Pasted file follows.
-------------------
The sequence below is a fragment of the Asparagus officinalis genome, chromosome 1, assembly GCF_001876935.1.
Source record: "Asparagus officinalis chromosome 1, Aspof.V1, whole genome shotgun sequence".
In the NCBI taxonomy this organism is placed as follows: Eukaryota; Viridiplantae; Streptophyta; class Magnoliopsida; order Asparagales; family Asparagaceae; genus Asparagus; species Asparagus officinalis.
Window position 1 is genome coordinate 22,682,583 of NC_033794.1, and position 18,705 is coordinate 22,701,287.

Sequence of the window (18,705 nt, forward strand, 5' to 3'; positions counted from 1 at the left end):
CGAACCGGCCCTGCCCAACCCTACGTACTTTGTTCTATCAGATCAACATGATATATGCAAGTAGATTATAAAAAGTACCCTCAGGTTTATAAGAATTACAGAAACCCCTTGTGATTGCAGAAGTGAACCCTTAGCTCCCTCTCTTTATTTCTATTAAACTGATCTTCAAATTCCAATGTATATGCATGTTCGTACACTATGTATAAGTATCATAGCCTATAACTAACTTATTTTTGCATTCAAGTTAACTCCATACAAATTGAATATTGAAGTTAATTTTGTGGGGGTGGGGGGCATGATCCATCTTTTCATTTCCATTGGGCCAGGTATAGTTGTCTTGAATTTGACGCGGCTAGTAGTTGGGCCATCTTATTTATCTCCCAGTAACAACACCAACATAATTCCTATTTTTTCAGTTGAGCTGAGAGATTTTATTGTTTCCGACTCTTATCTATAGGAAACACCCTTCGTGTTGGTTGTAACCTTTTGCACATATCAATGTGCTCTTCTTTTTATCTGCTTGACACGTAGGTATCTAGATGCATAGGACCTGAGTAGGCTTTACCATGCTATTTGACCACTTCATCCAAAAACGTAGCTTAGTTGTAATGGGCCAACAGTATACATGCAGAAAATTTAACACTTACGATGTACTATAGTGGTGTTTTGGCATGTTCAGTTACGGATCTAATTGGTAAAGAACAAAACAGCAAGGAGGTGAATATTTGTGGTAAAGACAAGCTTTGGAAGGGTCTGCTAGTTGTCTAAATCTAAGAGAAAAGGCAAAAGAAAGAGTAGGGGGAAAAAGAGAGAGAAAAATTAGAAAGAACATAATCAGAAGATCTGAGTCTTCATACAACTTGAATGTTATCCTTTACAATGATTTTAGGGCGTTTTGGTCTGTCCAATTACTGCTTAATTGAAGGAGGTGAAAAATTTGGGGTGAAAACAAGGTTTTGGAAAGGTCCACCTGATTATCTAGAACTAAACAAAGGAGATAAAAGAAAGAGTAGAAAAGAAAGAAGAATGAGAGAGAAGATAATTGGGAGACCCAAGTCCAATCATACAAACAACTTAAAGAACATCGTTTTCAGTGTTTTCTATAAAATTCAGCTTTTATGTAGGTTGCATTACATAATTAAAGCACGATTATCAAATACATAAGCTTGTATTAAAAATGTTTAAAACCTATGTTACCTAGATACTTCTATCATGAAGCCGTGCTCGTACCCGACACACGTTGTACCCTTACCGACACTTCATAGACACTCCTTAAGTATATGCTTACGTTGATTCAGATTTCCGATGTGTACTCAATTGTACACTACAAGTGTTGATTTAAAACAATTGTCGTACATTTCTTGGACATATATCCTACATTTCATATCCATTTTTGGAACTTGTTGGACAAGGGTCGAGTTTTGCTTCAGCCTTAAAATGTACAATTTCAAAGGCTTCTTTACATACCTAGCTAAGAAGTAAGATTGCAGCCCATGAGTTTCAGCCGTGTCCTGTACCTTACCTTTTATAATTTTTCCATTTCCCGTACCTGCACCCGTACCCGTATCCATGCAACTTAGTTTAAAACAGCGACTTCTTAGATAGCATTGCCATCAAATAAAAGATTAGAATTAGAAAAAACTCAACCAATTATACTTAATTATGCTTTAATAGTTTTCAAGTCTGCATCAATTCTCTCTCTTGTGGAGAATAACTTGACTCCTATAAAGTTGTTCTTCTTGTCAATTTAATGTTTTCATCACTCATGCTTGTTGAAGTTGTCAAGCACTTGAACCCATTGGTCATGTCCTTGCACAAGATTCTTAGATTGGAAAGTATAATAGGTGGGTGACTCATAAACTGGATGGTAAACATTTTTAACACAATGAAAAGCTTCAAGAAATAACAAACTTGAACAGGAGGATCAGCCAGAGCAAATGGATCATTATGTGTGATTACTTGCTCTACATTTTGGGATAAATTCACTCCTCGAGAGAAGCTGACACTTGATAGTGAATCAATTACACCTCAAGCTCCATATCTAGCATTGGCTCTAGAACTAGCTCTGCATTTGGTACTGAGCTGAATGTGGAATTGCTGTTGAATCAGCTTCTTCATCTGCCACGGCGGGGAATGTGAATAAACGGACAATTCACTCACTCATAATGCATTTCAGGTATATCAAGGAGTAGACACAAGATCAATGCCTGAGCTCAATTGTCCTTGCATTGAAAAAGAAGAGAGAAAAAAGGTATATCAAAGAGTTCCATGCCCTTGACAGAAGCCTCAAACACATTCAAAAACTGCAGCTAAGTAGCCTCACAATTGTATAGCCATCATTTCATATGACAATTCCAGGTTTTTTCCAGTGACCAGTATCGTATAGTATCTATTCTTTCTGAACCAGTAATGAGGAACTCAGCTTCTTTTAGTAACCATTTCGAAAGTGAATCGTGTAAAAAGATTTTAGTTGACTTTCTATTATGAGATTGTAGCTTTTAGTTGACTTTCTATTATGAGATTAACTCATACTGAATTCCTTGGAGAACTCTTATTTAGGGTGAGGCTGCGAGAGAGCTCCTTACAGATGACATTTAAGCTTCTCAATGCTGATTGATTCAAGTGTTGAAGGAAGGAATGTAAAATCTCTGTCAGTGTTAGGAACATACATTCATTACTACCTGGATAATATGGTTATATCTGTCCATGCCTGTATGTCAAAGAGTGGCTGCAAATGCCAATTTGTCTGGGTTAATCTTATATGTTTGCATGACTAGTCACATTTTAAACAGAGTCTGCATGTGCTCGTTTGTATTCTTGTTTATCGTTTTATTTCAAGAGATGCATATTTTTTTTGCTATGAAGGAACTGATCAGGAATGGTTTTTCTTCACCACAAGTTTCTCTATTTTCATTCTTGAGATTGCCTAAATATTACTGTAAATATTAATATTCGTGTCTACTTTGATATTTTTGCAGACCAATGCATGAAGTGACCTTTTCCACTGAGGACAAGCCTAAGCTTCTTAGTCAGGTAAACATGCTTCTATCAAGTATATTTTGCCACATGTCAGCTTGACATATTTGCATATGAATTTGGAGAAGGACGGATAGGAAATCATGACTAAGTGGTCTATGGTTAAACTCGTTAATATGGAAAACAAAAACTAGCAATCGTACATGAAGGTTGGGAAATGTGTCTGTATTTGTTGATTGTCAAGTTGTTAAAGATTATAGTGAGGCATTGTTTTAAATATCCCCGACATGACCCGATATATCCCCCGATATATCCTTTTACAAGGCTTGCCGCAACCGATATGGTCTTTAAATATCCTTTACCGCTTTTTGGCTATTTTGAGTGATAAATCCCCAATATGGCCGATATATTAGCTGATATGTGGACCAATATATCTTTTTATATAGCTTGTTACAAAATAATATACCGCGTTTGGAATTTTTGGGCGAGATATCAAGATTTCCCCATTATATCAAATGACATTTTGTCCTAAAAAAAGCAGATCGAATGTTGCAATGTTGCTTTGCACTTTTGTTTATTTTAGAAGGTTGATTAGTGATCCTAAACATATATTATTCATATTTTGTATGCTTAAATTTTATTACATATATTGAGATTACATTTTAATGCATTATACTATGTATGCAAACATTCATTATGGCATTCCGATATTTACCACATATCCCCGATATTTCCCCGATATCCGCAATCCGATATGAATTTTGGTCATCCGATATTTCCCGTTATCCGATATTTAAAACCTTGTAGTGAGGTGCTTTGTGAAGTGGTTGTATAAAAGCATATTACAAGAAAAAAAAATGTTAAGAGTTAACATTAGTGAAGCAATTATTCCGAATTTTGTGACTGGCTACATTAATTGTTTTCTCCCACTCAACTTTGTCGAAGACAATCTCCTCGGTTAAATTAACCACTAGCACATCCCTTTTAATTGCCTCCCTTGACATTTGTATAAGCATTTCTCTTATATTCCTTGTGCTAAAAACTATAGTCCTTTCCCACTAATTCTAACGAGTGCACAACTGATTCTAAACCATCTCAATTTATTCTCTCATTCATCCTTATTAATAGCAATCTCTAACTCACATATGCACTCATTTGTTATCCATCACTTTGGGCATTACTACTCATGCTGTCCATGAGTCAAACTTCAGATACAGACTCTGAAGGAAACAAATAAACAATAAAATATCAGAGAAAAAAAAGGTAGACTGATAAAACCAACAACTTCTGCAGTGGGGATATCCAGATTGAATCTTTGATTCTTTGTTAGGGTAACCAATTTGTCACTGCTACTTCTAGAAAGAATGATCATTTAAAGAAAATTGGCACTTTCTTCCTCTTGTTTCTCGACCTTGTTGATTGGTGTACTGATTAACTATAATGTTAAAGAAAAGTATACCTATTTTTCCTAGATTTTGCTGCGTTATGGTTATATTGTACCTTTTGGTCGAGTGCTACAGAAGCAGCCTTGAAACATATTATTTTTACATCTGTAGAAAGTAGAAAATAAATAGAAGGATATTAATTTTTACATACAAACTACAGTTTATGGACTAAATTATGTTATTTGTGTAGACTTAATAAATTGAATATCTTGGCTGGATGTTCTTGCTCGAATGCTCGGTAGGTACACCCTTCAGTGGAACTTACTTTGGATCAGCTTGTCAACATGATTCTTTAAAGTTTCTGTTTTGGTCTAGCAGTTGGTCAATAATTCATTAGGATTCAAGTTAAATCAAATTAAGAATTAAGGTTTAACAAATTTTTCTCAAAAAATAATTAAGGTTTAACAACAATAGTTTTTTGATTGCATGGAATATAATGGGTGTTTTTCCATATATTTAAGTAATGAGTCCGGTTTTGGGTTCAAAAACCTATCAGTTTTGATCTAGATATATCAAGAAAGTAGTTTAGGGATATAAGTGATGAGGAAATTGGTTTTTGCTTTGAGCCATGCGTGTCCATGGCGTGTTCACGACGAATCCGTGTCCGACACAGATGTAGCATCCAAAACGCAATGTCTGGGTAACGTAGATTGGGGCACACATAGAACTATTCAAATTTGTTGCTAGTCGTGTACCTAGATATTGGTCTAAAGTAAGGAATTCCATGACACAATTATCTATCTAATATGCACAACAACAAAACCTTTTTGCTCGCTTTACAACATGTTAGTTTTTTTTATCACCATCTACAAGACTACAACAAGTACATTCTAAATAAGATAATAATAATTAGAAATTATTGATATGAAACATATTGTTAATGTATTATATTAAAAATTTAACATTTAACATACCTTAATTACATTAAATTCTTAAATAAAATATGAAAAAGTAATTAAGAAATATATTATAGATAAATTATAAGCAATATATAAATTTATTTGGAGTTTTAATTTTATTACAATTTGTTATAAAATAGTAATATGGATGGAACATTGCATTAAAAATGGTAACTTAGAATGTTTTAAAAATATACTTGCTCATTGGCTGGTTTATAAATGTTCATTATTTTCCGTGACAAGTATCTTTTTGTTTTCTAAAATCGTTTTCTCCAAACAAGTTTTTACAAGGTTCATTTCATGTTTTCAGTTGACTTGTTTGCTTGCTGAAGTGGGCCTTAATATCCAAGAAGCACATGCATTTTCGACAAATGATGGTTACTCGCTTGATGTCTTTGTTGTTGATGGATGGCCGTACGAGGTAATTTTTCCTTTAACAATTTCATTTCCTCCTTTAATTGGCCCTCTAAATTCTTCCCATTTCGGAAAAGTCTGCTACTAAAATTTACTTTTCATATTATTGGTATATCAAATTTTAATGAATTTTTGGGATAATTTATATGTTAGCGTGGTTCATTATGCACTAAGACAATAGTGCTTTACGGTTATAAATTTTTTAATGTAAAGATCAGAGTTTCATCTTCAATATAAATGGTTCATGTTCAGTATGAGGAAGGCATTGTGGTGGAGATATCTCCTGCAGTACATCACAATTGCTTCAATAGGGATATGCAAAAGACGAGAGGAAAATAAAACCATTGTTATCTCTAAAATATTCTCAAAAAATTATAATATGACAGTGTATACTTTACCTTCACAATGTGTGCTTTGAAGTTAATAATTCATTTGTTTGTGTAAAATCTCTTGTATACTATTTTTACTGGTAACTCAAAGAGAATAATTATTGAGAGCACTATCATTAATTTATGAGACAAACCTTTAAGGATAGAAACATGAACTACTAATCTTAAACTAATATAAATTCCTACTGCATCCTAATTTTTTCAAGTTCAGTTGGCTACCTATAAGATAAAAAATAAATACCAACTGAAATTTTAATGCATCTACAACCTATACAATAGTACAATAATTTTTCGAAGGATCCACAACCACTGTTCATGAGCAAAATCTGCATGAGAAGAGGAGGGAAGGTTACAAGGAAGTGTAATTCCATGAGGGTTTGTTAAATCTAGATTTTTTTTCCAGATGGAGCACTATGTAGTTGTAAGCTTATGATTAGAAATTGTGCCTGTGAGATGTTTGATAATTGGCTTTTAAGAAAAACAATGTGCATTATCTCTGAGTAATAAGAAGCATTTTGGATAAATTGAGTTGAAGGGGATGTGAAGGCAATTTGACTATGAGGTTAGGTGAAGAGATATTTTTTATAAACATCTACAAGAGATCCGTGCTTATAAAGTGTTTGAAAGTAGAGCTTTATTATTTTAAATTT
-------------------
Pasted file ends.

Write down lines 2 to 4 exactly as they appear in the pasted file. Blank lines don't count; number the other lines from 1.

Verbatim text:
Source record: "Asparagus officinalis chromosome 1, Aspof.V1, whole genome shotgun sequence".
In the NCBI taxonomy this organism is placed as follows: Eukaryota; Viridiplantae; Streptophyta; class Magnoliopsida; order Asparagales; family Asparagaceae; genus Asparagus; species Asparagus officinalis.
Window position 1 is genome coordinate 22,682,583 of NC_033794.1, and position 18,705 is coordinate 22,701,287.